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Maman Spinne Kunsthalle HH | © Windschatten/WikiCommons
Maman Spinne Kunsthalle HH | © Windschatten/WikiCommons
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An Introduction To Louise Bourgeois In 10 Artworks

Picture of Emma Backer
Updated: 22 June 2016
Born in France in 1911, Louise Bourgeois spent most of her life in New York City before her death in 2010 at the age of 98. After an astounding 70-year career, Bourgeois is remembered as one of the most influential female contemporary artists of the 20th Century, working across a dynamic range of multi-media, including sculpture, installation art, drawing, printmaking, and tapestry. Acquaint yourself with this legendary artist in ten essential works.

‘Maman’ (1999)

One of Louise Bourgeois’ most iconic works, ‘Maman’ was part of a sculpture series profiling the spider as a central theme in the late 1990s. Standing over 30 feet tall, ‘Maman’ is a mammoth-sized sculpture cast in steel and marble, that provides viewers with a holistic experience as they walk beneath and interact with it. Bourgeois explained, “The spider is an ode to my mother. She was my best friend. Like a spider, my mother was a weaver. My family was in the business of tapestry restoration, and my mother was in charge of the workshop. Like spiders, my mother was very clever. Spiders are friendly presences that eat mosquitos. We know that mosquitoes spread diseases and are therefore unwanted. So spiders are helpful and protective, just like my mother.”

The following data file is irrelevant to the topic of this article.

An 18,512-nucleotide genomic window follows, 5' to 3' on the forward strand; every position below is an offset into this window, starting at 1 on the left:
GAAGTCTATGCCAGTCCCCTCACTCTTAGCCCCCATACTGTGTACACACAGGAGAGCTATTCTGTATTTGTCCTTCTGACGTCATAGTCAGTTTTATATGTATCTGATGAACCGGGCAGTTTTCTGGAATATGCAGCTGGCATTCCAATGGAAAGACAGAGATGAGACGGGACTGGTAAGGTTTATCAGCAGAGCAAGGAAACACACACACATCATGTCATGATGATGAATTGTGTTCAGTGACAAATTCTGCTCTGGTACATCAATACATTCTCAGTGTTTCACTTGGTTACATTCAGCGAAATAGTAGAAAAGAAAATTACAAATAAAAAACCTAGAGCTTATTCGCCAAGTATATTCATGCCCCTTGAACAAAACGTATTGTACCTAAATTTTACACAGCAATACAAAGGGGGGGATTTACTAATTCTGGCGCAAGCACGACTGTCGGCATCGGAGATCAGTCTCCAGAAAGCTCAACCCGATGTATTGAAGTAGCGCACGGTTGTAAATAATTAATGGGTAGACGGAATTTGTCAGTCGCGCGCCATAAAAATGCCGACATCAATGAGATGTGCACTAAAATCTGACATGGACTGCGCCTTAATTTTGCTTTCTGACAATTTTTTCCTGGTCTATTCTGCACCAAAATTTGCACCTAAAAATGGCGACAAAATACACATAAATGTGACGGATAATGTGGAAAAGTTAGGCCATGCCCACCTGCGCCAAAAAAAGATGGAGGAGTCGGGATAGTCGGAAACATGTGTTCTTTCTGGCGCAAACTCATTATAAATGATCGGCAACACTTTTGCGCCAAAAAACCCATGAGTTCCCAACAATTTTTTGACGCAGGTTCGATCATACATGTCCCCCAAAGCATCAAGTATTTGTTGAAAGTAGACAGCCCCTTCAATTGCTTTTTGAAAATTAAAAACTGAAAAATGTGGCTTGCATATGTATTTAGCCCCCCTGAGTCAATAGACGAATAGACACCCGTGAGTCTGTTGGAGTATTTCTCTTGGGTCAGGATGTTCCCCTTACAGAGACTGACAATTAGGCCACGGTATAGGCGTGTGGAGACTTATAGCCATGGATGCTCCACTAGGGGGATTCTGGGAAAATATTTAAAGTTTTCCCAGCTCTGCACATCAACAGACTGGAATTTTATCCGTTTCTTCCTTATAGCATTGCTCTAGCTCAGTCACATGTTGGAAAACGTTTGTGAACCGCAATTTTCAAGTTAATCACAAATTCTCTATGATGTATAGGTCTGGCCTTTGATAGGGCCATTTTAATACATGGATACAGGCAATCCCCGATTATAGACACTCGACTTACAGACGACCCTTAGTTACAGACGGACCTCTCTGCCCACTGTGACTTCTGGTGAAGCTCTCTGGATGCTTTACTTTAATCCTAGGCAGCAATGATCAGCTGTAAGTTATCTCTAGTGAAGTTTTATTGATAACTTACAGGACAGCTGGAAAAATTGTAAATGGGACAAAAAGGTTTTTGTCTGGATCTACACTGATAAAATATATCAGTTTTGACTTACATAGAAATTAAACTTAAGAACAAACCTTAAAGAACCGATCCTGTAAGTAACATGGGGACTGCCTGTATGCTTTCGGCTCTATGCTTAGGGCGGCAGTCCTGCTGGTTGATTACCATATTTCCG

Maman ZH | © WikiCommons
Maman ZH | © WikiCommons

‘The Destruction of the Father’ (1974)

The events of Bourgeois’ childhood became a common theme throughout her career. Bourgeois took on the role of nurse as her mother suffered from and eventually succumbed to Spanish Flu after World War I. Bourgeois also witnessed her father’s many affairs, including a long-term affair with her live-in nanny, Sadie Gordon Richmond. In ‘The Destruction of the Father‘, Bourgeois’ first installation piece, she depicts her father lying dismembered on the family dinner table – a place where she suffered many painful exchanges growing up. Bourgeois’ stated that this piece allowed her to confront her father’s betrayal, and process poisonous feelings of aggression that she held on to through her adult life.